Google Games

The sheer abundance of data that Google continues to collect makes the corporation and its activities subjects to intense investigations in several disciplines, including arts and aesthetics. With the subtitle “games without limits” the HU Berlin launched a class in its Asthetics Department led by Gerald Wildgruber. It turned out to be very exciting, offering not only deep insights into a society with a search engine in its center but also unconventional cross-references to Aristotle, Averroes, and Borges.

I want to develop playful approaches to the topic that might shed light on some backgrounds or even show some subversive character. My first concept is now online as a flash-presentation.

it’s a flash-movie

This game presents a subset of the google page ranking: Each incoming link (resp. page rank) is divided by the total number of links of the outsending website. In the game each player can set as many links as he wants but they will become less and less powerful. He can decide to support his own team or to attack the other one. The teams should find a good balance between their supports and attacks as their member will be easily overwelmed otherwise and “converted”.

To facilitate calculations and make the game available via internet it will be roundbased (real time would be more fun, though).

The original page ranking takes the value/page-rank of each website into account. That procedure must be implemented recursively, because for a given website incoming links rise the page-rank and in consequence influence the value of an outgoing link of that website. That outgoing link can refer to a website that has a link set to the initial website and so on (this is one reason why Google has to download all websites taken into account before it can start its calculations). As this tends to be a complex task I will have to leave it out for the moment due to limited skills.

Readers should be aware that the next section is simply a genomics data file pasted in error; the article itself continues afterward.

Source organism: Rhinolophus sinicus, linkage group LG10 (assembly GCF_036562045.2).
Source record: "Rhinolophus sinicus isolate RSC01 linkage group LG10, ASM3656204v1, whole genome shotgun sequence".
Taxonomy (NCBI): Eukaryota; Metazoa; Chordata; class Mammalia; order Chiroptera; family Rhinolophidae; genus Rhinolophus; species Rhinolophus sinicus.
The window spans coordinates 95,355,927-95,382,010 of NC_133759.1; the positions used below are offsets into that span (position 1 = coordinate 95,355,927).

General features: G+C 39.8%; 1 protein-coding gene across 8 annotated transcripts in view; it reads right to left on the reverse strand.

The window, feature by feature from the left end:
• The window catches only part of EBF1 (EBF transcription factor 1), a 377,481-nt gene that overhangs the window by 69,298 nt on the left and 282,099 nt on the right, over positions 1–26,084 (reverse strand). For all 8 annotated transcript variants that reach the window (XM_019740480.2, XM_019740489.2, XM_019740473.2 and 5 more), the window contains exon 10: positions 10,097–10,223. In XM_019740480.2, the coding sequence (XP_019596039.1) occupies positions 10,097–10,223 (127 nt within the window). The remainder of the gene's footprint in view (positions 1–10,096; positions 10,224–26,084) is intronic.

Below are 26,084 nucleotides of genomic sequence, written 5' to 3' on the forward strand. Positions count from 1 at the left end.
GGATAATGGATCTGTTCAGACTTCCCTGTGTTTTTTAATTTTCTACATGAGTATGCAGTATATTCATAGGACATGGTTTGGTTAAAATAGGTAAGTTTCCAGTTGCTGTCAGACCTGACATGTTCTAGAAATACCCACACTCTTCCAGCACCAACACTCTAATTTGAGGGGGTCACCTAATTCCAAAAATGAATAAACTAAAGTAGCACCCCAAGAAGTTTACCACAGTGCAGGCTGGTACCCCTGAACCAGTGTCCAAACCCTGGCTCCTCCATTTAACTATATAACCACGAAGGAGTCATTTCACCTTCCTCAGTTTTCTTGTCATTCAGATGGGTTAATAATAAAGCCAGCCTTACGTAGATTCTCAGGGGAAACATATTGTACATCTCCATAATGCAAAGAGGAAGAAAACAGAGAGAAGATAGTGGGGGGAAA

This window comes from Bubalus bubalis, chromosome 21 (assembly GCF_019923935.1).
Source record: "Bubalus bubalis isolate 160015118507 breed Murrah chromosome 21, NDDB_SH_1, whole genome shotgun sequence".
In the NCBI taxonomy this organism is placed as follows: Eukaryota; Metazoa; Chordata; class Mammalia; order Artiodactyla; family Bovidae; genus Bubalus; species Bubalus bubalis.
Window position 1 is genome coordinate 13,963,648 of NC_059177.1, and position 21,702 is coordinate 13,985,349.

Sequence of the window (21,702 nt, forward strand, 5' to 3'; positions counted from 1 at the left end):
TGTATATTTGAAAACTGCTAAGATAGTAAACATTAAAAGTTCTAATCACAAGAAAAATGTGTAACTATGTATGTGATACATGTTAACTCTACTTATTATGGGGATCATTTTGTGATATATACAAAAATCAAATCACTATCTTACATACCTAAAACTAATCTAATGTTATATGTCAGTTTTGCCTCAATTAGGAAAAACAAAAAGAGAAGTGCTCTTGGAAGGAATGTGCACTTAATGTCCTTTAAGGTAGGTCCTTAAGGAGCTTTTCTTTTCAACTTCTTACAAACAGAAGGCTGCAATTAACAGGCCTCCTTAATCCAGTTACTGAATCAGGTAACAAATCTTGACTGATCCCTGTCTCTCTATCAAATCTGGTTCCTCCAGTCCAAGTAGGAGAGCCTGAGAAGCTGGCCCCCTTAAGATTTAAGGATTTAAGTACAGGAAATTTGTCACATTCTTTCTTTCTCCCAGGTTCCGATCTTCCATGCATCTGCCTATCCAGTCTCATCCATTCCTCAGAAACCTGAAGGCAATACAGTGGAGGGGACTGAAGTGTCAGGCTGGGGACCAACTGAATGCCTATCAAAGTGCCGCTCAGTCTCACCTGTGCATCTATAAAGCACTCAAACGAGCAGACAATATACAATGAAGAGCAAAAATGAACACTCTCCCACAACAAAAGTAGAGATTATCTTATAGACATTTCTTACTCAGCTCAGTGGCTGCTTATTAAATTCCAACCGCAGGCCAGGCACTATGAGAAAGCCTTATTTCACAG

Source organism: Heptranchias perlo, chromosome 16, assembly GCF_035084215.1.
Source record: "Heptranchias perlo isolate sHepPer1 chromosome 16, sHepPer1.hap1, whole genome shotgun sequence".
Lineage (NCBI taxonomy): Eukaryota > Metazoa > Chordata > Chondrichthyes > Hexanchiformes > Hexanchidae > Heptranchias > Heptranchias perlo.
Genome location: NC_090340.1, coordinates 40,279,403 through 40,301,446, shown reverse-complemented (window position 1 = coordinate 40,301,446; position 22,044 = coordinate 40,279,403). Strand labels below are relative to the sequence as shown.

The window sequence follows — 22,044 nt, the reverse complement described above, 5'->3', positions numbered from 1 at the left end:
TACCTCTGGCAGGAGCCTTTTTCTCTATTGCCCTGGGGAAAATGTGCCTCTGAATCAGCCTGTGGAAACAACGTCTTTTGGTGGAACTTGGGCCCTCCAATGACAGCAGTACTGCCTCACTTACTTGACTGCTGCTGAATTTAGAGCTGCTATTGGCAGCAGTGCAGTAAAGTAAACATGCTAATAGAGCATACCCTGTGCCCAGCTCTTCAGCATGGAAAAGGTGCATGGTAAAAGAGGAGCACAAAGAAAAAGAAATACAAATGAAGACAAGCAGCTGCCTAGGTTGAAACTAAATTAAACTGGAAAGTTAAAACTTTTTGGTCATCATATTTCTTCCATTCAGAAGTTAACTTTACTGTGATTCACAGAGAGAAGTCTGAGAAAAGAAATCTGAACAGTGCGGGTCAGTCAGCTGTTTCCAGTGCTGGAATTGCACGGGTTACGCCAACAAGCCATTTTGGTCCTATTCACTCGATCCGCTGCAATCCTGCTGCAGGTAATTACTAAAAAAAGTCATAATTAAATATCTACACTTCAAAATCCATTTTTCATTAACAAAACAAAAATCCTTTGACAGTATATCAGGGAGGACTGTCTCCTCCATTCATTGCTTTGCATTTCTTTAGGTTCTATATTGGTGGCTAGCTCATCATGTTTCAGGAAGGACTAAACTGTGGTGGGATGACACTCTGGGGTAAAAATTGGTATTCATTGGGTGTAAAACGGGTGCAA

Several extensions and alternatives are possible:

  • The inital setup could already make use of this procedure, creating teams out of game play.
  • A Player with lots of incoming links could be more powerful. Although the exact calculation of its power would be difficult one could require at least two incoming links before attacks are allowed.
  • The most powerful Player could receive some extras, just as the most popular websites stay on top of the Google Shortlist
  • getting links from powerful players could prevent players from being converted more effectively
  • of course all your suggestions are very welcome, so please comment!

2 Responses to Google Games

  1. Hannes:

    Today I had the possibilty to present my sketch to Matthias Ljungström who teaches Game Design at fhp.

    He made me realize that with the current concept, everyone will win always as everyone will belong to the same team in the end. So I should describe the goals differently: In the multiplayer mode one would play untill a last man standing (or sth like 4 or 5) and in the doubleplayer mode one would follow the described strategy of making as much avatars of the other player convert as possible.

    Interestingly, the strategies will change in the multiplayer game because with the goal of the “last man standing”, one plays only half with the own team (“together we’re strong”) but half on one’s own (like Schiller’s Tell being “strongest alone”). The complicates strategies and makes predictions a lot more difficult.

    Basically I should describe possible strategies better in order to make the options for the gamers clearer. Even better than describing: Build a prototype of the game.

  2. Hannes:

    Fabian wondered whether it is visible to the enemy how powers are distributed within my team.

    This is linked to another question, concerning communication among team members in general: a well balanced network of support seems to be a way to success thus requiring a lot of consultation within the teams.